Apologies if this sort of question has been asked a billion times, but I was wondering if someone could offer some advice on how to improve my audio quality.
i record through a Yeti Blue Snowball, with a pop filter, roughly 6 inches away from my face.
Once I’ve recorded I then go through a process on audacity that I found a couple years back on youtube which was…
- Noise reduction
- Bass boost
- Treble boost
I recently removed the bass boost from this process because I have somewhat of a deep voice already and it made the audio a little too boomy.
I’d like to improve my current audio further, I don’t think it sounds terrible, but I don’t think it sounds as good as it could.
Below is a link of my most recent recording as an example, if anyone has any tips/advice I’d greatly appreciate it.
Your volume is OK, but it’s low compared with similar YouTubes.
Your RMS (voice + music) is -26dB, it should be more like -20dB.
Apply RMS Normalize at say -20dB
Then apply the (soft) limiter at -3dB (without make-up gain) to remove any excessively loud parts.
I can’t listen 'cause I’m at work, but -
Is the YouTube recording before or after recording? If it’s “after”, please give us a “before”.
- Noise reduction
- Bass boost
- Treble boost
Did you do those steps after diagnosing the raw recording, or just because someone told you to?
You shouldn’t be blindly applying effects. i.e. If you had a good performance in a good soundproof studio recorded with good equipment, you’d need little or no effects.
We do have an [u]audiobook outline[/u] but that’s mostly guidance getting the levels right and removing any low-frequency noise (below the voice frequencies).
…OK I did listen for about 10 seconds of it one side of my headphones held-up to my ear. (I was just checking to see if you were speaking or singing.) I assume that’s post processing and I’d say it’s “over processed”. If that’s the “before” recording, I guess it shows you what I know… But, I’m blaming it on the quick-casual listen.
The good news is, based on that 10 second sample, you have a good speaking voice and I didn’t notice any performance issues. Good job on the performance & recording!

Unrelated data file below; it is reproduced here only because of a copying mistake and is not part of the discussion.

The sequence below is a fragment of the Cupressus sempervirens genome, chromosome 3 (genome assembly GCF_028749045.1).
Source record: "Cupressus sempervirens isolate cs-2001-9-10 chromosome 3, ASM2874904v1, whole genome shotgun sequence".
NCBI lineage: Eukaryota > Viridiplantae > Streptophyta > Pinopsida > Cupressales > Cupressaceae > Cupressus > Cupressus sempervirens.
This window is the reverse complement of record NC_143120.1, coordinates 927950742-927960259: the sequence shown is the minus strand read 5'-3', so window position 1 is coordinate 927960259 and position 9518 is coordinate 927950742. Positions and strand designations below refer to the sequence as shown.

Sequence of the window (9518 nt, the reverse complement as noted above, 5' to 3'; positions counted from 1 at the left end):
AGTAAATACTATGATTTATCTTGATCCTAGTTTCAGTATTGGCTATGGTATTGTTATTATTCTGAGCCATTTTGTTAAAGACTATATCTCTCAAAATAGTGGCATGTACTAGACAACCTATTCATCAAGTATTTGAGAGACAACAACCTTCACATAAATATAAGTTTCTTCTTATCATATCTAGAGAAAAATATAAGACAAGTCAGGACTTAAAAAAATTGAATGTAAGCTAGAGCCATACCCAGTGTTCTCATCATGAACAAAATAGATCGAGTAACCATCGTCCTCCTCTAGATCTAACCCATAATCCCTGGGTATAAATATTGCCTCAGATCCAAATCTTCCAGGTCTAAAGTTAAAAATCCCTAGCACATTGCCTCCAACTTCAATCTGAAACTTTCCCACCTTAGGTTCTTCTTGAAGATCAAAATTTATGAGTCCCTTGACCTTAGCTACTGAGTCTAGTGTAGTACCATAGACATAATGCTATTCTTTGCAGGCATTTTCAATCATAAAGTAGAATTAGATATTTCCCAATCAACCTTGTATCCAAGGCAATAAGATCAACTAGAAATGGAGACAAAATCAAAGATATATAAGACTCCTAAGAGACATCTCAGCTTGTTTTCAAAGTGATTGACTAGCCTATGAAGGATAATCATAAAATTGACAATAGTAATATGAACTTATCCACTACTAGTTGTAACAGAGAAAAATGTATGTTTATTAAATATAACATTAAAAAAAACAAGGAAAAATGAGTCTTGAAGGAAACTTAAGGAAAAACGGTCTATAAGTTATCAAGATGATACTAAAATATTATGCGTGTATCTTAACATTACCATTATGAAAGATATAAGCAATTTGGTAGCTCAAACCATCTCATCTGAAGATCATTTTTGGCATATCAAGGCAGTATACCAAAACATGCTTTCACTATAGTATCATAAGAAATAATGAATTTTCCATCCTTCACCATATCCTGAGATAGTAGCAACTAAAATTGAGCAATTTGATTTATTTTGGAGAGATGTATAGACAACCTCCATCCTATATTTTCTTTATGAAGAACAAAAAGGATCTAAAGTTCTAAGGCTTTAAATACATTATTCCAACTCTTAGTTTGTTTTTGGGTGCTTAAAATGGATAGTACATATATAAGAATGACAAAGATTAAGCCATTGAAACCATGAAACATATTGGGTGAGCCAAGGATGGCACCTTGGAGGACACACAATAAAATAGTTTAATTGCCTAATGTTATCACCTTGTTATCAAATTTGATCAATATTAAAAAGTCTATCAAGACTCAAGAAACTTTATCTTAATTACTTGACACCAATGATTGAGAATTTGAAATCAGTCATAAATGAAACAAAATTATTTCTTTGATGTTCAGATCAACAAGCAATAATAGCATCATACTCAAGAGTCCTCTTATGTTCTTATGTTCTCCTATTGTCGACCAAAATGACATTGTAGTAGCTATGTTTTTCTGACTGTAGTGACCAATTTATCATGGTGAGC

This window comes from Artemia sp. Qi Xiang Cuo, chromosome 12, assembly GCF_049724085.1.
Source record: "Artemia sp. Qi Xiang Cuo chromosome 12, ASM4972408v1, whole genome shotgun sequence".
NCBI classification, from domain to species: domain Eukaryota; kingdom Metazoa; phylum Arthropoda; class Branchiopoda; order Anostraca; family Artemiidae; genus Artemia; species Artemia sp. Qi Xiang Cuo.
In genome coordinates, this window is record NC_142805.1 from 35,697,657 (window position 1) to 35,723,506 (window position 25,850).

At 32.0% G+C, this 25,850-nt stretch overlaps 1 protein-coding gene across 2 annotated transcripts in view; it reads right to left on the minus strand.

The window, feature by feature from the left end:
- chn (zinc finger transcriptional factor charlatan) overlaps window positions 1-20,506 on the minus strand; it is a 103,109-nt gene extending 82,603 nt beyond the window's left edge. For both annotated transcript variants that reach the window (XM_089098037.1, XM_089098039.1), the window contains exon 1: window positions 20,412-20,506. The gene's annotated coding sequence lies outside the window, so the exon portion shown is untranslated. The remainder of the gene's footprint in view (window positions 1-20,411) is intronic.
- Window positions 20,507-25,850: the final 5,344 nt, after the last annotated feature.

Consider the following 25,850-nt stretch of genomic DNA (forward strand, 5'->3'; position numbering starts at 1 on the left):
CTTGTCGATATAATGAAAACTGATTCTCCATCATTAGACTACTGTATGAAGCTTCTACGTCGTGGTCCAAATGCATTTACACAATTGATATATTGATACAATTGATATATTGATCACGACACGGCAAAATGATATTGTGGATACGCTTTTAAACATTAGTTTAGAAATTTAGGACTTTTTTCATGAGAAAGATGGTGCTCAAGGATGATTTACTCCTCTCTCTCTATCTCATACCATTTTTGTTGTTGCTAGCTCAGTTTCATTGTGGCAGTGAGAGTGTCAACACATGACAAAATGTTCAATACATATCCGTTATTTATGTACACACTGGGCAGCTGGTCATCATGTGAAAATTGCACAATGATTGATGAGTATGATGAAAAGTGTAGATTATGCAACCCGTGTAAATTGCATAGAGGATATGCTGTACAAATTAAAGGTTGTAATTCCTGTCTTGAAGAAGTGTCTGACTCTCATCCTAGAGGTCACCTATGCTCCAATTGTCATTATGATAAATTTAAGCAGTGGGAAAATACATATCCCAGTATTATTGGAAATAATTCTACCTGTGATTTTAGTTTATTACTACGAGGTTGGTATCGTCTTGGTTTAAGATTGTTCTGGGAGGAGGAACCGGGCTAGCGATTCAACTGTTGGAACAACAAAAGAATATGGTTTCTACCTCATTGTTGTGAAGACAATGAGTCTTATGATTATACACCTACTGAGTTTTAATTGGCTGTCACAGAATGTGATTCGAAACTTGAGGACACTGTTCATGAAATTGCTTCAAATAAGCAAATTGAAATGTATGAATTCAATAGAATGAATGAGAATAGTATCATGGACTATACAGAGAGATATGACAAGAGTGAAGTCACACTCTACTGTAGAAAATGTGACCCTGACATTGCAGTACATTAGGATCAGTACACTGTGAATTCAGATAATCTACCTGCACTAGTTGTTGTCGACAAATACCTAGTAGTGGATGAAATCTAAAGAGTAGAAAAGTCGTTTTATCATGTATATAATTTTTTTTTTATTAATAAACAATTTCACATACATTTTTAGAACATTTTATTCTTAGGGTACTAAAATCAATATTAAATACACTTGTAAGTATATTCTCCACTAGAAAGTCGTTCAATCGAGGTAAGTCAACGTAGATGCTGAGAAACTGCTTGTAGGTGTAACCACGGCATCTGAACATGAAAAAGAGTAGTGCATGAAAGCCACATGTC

Way back in the analog days I was a DJ on my college radio station (fun times!). There was zero processing/effects. We just had a mixer with big round volume knobs. No EQ. You could get-in close to the mic for the proximity effect. There was a limiter on the transmitter because it’s against FCC regulations to over-modulate, but we were supposed to keep the levels under control by watching the analog VU meters. We weren’t supposed to use the limiter as an effect. Things have changed and radio stations now have advanced digital compressors/limiters “working hard” 24/7, not just preventing occasional overloads. I think some stations also run some default EQ and maybe dynamic EQ, etc.
We had a little recording studio for making public service announcements (non-commercial station) and for anything that needed to be recorded/edited/produced for the news. Again, there was no EQ or other effects. There is an easy way to get echo from a 3-head tape machine (“tape delay”) bit I don’t remember if I, or anyone else, at the station did that. Somebody did once take a microphone across the hall to the rest room for a reverb effect.
We could use background music or sound effects (from vinyl records) and these were typically mixed-in in real-time while recording the voice. Once I made and announcement for a ping-pong tournament and I made sound effects by clicking my tongue and shuffling my hands & feet around. More fun stuff! And, I really got a kick of hearing my PSAs on the radio! That little studio had some awesome-huge JBL monitors, donated by JBL, I think.
In general everything sounds OK, but I hear P-Popping in there. You’re a little too close to the microphone or it’s placed wrong. Are you using the tiny, three-leg snowball stand on your desk? Any way you can get the mic higher? Most P-Popping sounds go down-ish from your lips and raising the mic can help.
"…also suPPorted for an unPPrecidented amount of time…
You can also trying oblique placement instead of having the mic straight in front.
That can be a good way to raise your volume without causing sound damage.
And as DVDdoug, above, I don’t know about piling a laundry list of effects and corrections on the show unless you’re fixing an actual problem. Or better yet, be able to explain to us, in detail, what each step is doing.
Sadly I do have to admit that I was applying effects blindly as I was told it improve the overall clarity and consistency.
I have a few videos from when I applied no effects at all, personally I think the audio in my earlier videos sound worse.
It’s possible that I’m being overly critical of my own voice work of course, but I’d still like to improve if I can.
I’d still like to improve if I can.
So you took care of the P-Popping right away? That’s a new-user, straight-out-of-the box problem. Which technique did you use/are you going to use?
Those two test clips are both workable and the effect is up to you, but the second clip has P-Popping, possibly made worse by the two boosts in there. You might get away with that if you weren’t spitting on the microphone.
Snowballs are not a gift from the angels. Their presentation tends toward ordinary and flat, and attempts to fix it in post-production can create odd tonal balances—very much like what you have.